Ok. There’s no info on this I could find anywhere, so here’s my take on Optimus and CPU undervolting. My only conclusion is that Optimus is the disease that links CPU and GPU undervolting, which were both happily independent of each other before Optimus came along.

    Note on Throttlestop and Optimus: Throttlestop can't be disabled through the normal methods such as "Turn Off" or exiting the app. The applied settings stick around - as confirmed by HwInfo still reading in the offsets (and the reason for many frustrating crashes which led me on wild goose chases for a while). Also, if one profile configures something, while another doesn't, such as Intel GPU voltages, then switching profiles will retain the previously configured setting. The workaround is to also configure that parameter in all profiles that you use, but for those that don't need it, then leave the value as default (eg 0.0mV offset). Also, another weird thing in Optimus is that clicking on a throttlestop profile immediately applies it, even without hitting save. If you have a 'naughty' profile which you accidentally click, be prepared for a crash. The workaround is to hit "FIVR" and then edit the profile you want there instead. That way your 'stable' profile won't change.

    Note that my A/C Profile above works in G-SYNC, and that’s because the iGPU isn’t used there. Battery profile used to have the same cache undervolt as A/C profile (-160mV), which also worked in Optimus mode while booting into Windows on battery, and not plugging in. Also, in Optimus, all the MSI Afterburner profiles for the GTX1080 disappeared, and I had recreate them here as well, and then apply them again, and this works.

    However, there is something seriously weird about Optimus. The moment I plug in to A/C (or I boot into Optimus mode in A/C), the system will freeze after a while, usually when it looks like it’s switching over from iGPU to dGPU or vice versa. Hard reset required. If I were to guess, the way Optimus is implemented (either by nVidia or Asus) interacts with the CPU such that there’s a small momentary voltage dip just at the point of switching, and just when the cache hit real hard. This means that whatever undervolt I applied to CPU cache, while ok in G-SYNC, is too much for when GPUs switch in Optimus mode. Also, the reason why it ‘seems’ stable on battery, is because the power mode it goes into forces iGPU usage almost exclusively. However Cinebench OpenGL test which tricks Optimus into using the GTX1070 (even though nvidia control panel is set to globally prefer the iGPU) … immediately froze.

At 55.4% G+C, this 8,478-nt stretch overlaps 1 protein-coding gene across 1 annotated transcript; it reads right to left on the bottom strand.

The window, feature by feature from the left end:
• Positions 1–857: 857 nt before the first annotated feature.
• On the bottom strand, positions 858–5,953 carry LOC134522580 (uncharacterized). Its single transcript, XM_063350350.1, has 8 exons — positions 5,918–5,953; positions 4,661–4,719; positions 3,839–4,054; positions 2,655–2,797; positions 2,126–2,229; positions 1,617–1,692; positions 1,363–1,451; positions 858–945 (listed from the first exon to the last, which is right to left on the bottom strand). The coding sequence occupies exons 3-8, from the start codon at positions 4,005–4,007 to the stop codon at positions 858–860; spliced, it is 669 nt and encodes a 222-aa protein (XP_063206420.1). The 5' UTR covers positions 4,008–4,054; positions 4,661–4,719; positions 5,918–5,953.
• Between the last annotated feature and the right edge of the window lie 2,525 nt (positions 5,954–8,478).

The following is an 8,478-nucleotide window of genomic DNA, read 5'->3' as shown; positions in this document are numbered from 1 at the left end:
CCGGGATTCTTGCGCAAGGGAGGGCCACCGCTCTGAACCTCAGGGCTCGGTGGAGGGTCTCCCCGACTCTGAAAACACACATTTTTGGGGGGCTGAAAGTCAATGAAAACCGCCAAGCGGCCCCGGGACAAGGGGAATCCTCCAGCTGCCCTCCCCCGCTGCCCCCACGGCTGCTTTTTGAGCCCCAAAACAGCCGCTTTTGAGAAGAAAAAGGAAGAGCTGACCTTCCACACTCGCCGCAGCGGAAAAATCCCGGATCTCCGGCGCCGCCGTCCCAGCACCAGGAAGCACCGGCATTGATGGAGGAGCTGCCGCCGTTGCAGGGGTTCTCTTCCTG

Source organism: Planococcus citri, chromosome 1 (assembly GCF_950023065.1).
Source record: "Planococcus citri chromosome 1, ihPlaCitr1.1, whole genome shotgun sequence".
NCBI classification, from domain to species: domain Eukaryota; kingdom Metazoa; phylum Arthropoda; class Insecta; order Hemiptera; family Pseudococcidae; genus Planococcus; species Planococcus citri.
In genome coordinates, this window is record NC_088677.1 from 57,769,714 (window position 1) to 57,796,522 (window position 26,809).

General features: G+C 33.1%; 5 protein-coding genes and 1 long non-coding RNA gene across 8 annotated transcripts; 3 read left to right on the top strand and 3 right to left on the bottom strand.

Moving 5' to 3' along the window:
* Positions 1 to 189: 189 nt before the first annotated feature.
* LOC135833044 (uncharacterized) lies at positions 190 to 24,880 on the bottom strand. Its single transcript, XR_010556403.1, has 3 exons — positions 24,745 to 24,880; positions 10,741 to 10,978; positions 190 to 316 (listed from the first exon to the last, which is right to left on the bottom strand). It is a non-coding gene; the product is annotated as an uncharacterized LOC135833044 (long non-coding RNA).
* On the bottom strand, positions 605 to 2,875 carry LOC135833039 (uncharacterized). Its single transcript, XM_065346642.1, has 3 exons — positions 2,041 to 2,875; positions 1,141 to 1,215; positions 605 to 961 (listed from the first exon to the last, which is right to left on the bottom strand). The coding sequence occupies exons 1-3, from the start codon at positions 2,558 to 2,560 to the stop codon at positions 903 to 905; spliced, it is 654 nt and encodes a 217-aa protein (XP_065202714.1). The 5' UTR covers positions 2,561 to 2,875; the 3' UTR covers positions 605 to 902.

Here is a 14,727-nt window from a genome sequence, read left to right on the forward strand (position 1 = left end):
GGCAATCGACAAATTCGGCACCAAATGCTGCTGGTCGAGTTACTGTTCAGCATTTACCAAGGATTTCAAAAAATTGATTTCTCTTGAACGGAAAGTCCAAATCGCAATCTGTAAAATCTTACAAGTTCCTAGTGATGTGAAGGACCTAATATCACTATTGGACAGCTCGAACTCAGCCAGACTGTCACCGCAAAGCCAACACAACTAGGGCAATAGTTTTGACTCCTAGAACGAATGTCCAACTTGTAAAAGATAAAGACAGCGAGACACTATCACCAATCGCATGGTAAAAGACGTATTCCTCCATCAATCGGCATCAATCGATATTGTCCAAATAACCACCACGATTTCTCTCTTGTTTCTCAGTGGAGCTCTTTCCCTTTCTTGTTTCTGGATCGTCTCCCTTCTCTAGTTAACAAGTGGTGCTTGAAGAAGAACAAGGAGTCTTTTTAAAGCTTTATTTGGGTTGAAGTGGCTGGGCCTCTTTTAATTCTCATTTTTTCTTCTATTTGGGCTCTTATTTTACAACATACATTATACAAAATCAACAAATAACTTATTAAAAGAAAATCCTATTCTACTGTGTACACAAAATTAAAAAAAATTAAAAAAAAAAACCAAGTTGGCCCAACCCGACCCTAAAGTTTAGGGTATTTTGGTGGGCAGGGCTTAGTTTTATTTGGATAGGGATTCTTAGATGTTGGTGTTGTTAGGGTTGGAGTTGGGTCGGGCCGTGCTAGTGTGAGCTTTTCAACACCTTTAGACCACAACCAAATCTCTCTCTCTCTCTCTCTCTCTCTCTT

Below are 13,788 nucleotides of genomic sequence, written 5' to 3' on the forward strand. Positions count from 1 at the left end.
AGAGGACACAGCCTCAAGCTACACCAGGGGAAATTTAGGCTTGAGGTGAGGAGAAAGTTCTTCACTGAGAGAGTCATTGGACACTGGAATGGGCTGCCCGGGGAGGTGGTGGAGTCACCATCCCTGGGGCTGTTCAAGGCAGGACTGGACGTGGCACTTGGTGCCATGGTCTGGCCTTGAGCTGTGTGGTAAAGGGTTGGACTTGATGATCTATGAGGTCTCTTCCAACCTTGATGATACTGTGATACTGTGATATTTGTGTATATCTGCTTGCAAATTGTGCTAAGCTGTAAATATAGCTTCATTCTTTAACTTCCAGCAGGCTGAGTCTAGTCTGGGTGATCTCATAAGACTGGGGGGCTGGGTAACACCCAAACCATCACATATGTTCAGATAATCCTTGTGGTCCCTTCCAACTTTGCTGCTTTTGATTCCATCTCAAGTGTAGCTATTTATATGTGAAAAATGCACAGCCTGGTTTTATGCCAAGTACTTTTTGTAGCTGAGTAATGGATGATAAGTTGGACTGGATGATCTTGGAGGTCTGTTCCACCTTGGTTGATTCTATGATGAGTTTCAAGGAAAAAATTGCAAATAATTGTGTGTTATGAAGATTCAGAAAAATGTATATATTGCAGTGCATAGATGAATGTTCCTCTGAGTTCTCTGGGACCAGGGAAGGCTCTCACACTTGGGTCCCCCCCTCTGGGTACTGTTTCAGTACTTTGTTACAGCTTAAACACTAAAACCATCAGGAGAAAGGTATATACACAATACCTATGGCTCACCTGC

To confirm my suspicions, I’ve disabled throttlestop and double-checked in Hwinfo that no offsets are applied, then applied MSI AB’s undervolts and OC (which succeeds but takes a bit longer than normal – it’s an Optimus thing). Then I re-ran 3DMark benchmark over and over again, and all completed without issues with the same GPU results as when I ran them in G-Sync ie the Graphics test results around the 5700+ mark, while stock is around 5400+… but for some reason, CPU scores are worse in Optimus at around 5500 compared to G-SYNC which is around 6100, leading to a lower overall score. I'm hesitating in saying it's because of the lower undervolt - doesn't explain the large 10% diff in performance. To me it's a mystery...

    Therefore in Optimus mode, the switching from iGPU <==> dGPU is extremely sensitive to CPU cache voltage (my guess). With none applied, everything works fine, even with MSI AB which looks flaky and the author has outright stated non-support.

    Conclusion: My CPU cache undervolt values while stable in G-SYNC, is completely unstable, and I needed to back off quite a bit. Update: While this statement is true, for me it is no longer an issue - since cache UV has dropped significantly to -42 instead of -140.

    Method I used to ensure stability in Optimus
    The problem only arises on switching GPUs. So I needed to a way to do so repeatedly and stressfully. For me, it was the CPU cache undervolting.
    1. Set your test Throttlestop test profile to apply on boot, and test booting in while plugged in to A/C. At some point within a few minutes, there will be some brief toggle between GPUs. If it survives without freezing, move one to the next test.
    2. Unplug from A/C. This should force iGPU usage. Now plug back to A/C. If nothing happens, you passed. Next.
    3. Fire up 3D Mark, Unigine, OCCT GPU test or any GPU stress test. Monitor HwInfo and ensure the GTX1070 (which disappears when in iGPU mode) reappears with some decent wattage going into it. I recommend 3D Mark - it does a good job of flipping in and out of the tests that you get multiple free GPU switching testing while you go do something else. 3D Mark was the most reliable error detector for me. For the other tests, you don't need to do long tests, just the moment when GPUs switch, then monitor for a few minutes. Next.